g.DrawString("Town " & towns(i), New Font("Verdana", 8, FontStyle.Bold), Brushes.Brown, 390, 25 + (i * 50) + 10)
Next

The above code has to be linked with the “Piechart” button’s Click event.

It is important to place all your codes in Try..Catch block as a good programming practice.

Now that we have the methods required to draw the charts, we should now output them on the browser. The piece of code below simply outputs the chart:

' Render the image to the HTML output stream.
myImage.Save(Response.OutputStream, _
System.Drawing.Imaging.ImageFormat.Jpeg)

Remember that myImage is the Bitmap object that we created earlier.

Et voila! Now, you can play around with the set of methods to produce other drawings or to improve the classes. You can also explore the rich set of methods and classes that the .NET framework provides us for producing drawings.

Note that every new feature will take time. If your projects requirements demands a lot of working hours, you can consider some more professional solution, like ChartingControl.NET. This control will give you different chart types including 3D charts. However, every GDI+ solution will return you a static chart image. If you want to REALLY impress your clients or users you must have Rich Chart Server for .NET. On server side you work with ASP.NET control like with every other control, but it produces beautiful and interactive Flash charts on client side. It provides animations, links, interaction with clients and even audio narration. Check examples on chart gallery to see what I am talking about, it is simply amazing!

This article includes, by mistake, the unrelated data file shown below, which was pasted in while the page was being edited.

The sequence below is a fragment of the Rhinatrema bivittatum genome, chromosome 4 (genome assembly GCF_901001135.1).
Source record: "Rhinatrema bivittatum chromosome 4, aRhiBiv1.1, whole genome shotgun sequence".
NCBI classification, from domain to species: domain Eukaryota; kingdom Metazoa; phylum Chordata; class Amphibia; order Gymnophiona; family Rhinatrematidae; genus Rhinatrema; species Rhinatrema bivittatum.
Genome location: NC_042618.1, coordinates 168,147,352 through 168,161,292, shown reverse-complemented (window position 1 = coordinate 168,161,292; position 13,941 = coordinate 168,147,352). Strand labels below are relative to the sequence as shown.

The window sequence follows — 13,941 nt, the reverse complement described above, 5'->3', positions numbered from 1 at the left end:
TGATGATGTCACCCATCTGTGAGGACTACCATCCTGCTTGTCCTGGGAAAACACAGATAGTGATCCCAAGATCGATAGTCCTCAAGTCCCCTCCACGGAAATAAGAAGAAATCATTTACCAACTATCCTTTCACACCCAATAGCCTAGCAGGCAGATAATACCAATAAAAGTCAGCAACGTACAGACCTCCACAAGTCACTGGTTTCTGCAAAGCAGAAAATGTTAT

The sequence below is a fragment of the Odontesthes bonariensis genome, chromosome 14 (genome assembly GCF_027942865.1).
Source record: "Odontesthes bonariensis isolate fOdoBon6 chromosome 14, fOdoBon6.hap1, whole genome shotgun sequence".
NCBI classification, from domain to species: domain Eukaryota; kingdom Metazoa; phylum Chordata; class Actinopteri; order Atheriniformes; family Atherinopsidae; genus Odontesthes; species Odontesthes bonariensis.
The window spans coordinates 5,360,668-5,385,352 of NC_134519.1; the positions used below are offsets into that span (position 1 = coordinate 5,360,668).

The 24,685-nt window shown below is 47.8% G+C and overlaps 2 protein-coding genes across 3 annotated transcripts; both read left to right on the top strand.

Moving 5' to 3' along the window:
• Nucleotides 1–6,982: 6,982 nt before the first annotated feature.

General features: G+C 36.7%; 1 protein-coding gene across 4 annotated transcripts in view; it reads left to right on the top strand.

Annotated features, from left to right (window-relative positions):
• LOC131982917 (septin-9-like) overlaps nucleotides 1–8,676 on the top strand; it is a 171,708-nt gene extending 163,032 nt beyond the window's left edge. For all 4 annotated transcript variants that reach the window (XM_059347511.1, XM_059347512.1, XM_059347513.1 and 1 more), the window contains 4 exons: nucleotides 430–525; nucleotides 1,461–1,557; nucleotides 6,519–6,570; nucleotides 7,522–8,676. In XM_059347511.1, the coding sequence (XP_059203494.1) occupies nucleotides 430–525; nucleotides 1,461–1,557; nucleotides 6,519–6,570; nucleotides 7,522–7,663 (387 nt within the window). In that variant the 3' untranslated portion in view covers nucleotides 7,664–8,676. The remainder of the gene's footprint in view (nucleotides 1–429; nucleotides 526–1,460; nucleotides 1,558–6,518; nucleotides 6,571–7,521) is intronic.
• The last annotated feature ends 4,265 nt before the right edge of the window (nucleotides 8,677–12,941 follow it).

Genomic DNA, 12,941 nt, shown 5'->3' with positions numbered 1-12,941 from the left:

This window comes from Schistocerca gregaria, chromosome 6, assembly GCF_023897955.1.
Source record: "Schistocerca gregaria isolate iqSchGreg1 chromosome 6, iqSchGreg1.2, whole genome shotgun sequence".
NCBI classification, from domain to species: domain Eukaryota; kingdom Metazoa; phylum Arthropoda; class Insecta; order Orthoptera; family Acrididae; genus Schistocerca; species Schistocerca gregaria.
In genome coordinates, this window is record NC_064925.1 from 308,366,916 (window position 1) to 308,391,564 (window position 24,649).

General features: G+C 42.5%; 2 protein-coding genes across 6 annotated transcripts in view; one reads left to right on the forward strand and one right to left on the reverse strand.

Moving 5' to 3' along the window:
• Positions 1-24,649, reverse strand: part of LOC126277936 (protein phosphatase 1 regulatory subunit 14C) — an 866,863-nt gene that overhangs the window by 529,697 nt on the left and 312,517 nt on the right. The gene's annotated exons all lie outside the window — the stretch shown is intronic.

Also, you can try other custom ASP.NET Chart Controls to find which is best choice for your specific case.